(BTW: If you’re interested in regular updates on this topic, we’d suggest you follow Luning on Twitter: @eluning)

We’ve been marveling at the rate of ballot returns for Democrats since numbers first started to emerge last week, and now even Republican strategists are getting nervous. From Jon Murray of the Denver Post:

Right-leaning political consulting/polling firm Magellan Strategies has been poring over ballot returns today, and they don’t have good news for Republicans:

As of this morning, the total number of ballots returned is 287,854, an increase of 128,959 from yesterday morning’s tally. The increase in ballots returned among Democrat voters since yesterday morning was 55,476, bringing their current total to 118,444. The Republican ballot return total increased by 39,779, bringing their total to 94,734. If you do the math, the Democrat advantage over Republicans in ballots returned is now 23,710, nearly triple since yesterdays lead.

Based on our 10 years of experience tracking early and absentee voting in Colorado, it’s very clear that a Democrat wave election is in the making. Although there is still a lot of time before Election Day, Colorado Democrats have never had an early voting lead this large with two weeks to go. [Pols emphasis] In the 2008 election two weeks prior to Election Day, Democrats held an early turnout lead of 2,987 votes. (184,386 Democrats had voted / 181,399 Republicans had voted). In the 2012 election with two weeks to go, Republicans held a lead of 11,798 votes. (72,585 Democrats had voted / 84, 383 Republicans had voted.)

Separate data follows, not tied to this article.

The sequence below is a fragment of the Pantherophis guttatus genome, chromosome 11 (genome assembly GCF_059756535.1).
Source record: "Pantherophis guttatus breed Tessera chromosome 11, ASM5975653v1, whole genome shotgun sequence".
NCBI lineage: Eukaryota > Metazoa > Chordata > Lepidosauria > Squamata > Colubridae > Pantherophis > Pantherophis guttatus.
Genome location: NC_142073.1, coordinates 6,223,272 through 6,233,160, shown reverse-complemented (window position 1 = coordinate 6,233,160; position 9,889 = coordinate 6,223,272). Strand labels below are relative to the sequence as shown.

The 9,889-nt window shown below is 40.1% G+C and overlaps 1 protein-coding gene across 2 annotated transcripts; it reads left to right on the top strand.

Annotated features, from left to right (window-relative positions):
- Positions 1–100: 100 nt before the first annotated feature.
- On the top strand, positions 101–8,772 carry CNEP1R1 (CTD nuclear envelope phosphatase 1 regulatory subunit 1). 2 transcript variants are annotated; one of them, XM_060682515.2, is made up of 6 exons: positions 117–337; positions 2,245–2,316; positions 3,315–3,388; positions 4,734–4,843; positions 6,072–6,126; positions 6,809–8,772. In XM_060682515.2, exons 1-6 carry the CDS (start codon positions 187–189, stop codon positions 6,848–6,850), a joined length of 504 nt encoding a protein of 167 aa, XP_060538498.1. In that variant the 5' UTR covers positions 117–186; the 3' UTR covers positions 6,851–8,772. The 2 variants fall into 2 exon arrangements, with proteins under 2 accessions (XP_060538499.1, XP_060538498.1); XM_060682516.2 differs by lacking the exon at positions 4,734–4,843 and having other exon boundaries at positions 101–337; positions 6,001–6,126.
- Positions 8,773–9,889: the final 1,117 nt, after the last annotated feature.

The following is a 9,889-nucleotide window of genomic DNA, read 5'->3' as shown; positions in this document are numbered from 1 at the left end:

We’ve been saying for awhile in this space that we can’t recall another time when Democrats were continually outpacing Republicans in early voting. There’s not really much of a question that Colorado Republicans, by and large, do not appear to be enthusiastic about casting ballots this year; the key question at this point is just how bad turnout might get in the next 14 days.

Colorado Republicans Can Start to Panic Now

votebuttonLongtime Colorado political journalist Ernest Luning has been keeping track of ballot return figures via his Twitter account. This is not good for Republicans:

The last time that Democrats were this far ahead of Republicans in Colorado in early voting returns was…well, maybe never.